Welcome to where the seeds of dreams are planted--where one can sip from the charmed chalice of life & meet interesting folk through (hopefully) intelligent conversation.

One never knows nor can expect who will sail into the fray--what we do know is that no soul here is perfect no matter how we try. So let us celebrate & raise our mugs to the idiosyncratic nature of life--to the Kramer's & Norm's of the world, the Roseanne's & Allan Poe's. Some old, some lost, some tortured, some blessed, all souls sharing a drink at the same time in the same place. The ensuing tales are authentic with names trending towards monikers. The flag waving on our doorstep means we're open, so come perk your curiosity in Le Harbor Bungalow Cafe.

Bonjour! Mesherfin! Hasta la vista! Your barista.

Saturday, November 26, 2011

Potentially Reciprocating

Racing along Interstate 70 into the Big Crabcake, our barista returned from a Thanksgiving excursion tardy for his afternoon shift at le Harbor Bungalow Cafe.  Mother-of-barista tightly gripped the handle of the passenger side door.  The barista weaved through traffic behind the steering wheel of father-of-barista's SUV while simultaneously leaving Jennifer a voice mail she will not hear until our barista is next to her behind the coffee bar.  An ordinary day it was not to be.

Our barista certainly enjoys a cup of coffee, but never really has he considered himself much of a coffee binge drinker.  That self-perception may change after he nearly housed an entire 80-ounce carafe of joe during his thirteen-and-a-half hour shift Saturday afternoon, evening, night and early morning. Patrons looking to satisfy their munchies and/or caffiine fix were denied entry into their favorite coffee house as beatmaker, engineer, deejay Luis Guanzon rented le Harbor Bungalow Cafe to film a music video.

"I'm Not Her Type" is the title of the song Luis penned for singer-guitarist Julian Roso.  An acoustic guitar-driven pop song about a barista being jilted by a fellow co-ed barista.  Julian, predictably playing the lead role in the video, sported an apron bearing the coffee house's name--an apron our barista is not required to sport.  An apron designed for this special occasion. Luis and his crew worked from dawn until the early hours of Sunday morning.   Jennifer closed her cafe on the production's behalf at noon.  Immediately, le Harbor Bungalow Cafe was occupied by about a dozen cameras, three awkward, craning spotlights, vats of chili, spaghetti and pasta sauce and enough actors, deejays, extras, and hangers-on to fill every seat in the shop.  Word around the cafe was that Luis had a few video shoots on his resume.  The gang worked professionally, seemingly with a plan, illustrating his experience.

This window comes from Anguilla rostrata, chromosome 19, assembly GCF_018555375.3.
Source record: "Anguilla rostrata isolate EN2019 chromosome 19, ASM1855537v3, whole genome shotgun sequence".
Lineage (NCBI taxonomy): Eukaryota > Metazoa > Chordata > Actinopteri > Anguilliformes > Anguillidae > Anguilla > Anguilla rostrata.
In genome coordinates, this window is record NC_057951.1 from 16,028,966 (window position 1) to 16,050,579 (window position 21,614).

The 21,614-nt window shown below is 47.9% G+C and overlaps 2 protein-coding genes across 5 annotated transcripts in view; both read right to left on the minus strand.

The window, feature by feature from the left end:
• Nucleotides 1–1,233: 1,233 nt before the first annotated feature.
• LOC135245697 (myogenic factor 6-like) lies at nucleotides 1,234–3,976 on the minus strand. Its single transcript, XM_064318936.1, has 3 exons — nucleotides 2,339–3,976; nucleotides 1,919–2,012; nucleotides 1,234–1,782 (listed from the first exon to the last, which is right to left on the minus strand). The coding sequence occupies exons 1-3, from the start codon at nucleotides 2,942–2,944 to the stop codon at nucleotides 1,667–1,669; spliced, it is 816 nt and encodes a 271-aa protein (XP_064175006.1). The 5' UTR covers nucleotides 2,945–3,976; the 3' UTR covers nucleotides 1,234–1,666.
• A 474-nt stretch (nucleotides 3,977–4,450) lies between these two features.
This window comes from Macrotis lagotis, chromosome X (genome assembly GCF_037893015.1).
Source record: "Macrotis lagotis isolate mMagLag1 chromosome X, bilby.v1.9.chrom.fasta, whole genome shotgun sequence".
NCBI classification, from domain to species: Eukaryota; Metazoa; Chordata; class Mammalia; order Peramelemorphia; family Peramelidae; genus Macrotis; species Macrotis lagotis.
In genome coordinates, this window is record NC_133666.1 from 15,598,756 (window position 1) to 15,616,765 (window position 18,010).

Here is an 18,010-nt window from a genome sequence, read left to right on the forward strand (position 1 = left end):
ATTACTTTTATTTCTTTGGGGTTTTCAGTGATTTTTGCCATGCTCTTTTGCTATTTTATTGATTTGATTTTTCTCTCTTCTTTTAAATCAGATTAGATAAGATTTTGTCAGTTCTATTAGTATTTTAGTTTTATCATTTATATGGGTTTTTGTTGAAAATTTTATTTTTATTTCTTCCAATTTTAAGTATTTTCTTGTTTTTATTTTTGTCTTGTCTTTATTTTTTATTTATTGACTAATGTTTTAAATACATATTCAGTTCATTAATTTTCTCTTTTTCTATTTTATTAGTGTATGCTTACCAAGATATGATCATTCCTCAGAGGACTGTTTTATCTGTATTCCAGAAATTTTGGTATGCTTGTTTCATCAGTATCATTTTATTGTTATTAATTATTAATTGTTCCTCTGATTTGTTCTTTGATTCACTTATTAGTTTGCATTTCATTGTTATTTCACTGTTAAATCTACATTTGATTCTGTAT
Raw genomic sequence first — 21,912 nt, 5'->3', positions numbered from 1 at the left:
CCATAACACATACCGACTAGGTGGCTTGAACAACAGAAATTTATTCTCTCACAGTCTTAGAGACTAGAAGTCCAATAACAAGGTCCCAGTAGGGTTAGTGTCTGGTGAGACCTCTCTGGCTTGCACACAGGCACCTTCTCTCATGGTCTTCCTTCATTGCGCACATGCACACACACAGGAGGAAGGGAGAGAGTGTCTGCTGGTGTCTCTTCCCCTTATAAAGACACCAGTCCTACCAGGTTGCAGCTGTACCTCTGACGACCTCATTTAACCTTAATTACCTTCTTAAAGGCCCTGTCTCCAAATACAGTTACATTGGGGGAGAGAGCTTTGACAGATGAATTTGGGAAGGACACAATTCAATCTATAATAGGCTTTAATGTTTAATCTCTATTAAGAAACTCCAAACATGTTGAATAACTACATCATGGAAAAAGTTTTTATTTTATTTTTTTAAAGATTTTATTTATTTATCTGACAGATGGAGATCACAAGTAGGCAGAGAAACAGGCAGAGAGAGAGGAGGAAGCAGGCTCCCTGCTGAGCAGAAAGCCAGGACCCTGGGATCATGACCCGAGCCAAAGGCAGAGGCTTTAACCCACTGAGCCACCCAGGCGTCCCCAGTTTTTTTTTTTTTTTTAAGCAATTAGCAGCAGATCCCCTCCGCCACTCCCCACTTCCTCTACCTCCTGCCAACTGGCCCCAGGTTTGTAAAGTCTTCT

"We began shooting around the harbor at sunrise," Luis explained to the barista part way through the production. "The sky looked great, but man we've been at it all day."  Luis and his crew called upon our barista to give his actors a crash course on the espresso machine, provide realistic props, prepare multiple gingerbread-white chocolate lattes and offer his expertise on how to stay energized through 1 a.m.  The barista enjoyed the change of pace to his work day--however long it may be--and was grateful for the day's job perks.

“Hey man, you wanna beer?” one of the extras asked the barista—who earlier allowed the group to discreetly indulge in the libations, as the H.B.C. was closed for business.

“Thanks, but...not many people know this, I’ve been drinking Irish coffee most of the day.” 

The group giggled in surprise.

The barista was grateful for many things this week of Thanksgiving: turkey, health, family, dreams, popcorn…but this fine day Jennifer topped the list.  As far as bosses go, Jennifer bakes the cake.  Not only did she give him the music video shift, but she took twenty bucks from the morning’s tip jar and sent him out the door to make his coffee Irish that afternoon.   She apologized for the unexpected overtime, but the 2 a.m. punch-out loomed only as a minor inconvenience for our barista, as he can walk to his doorstep in ninety seconds from where le Harbor Bungalow Café’s OPEN flag waves.  (Well, unless its rush hour and metal automobiles clog the street he needs to cross.  That Saturday night/Sunday morning he only had to avoid the police or ambulance sirens along with the drunks micturating in his alley.)

Our barista is also grateful that Jennifer puts up with his penchant for posting stories that happen at her coffee house on his creative nonfiction online blog.  She is used to attention, especially after running the business for over five years and raising two kids, but not attention of this sort.

"If there is something you don't want me to write just tell me it's off the record," the barista assures his boss.

"My whole life is off the record," she replied...in jest, the barista surmised.

But just as Luis' music video production has the potential to increase interest and business at the coffee house, Le Harbor Bungalow Cafe holds the potential to drive red eyes and taste buds into her cozy, quaint coffee and pastry shop.  Now after reading this blog, aren't you craving a slice of pumpkin cheesecake?  Wouldn't a warm, creamy, spiced chai latte stretch your weary eyes about now?  Tell me you're not drooling.  Tell me you wouldn't like to visit--and chat with Squeaky.  Tell me you wouldn't like to feed Fister Mishy.

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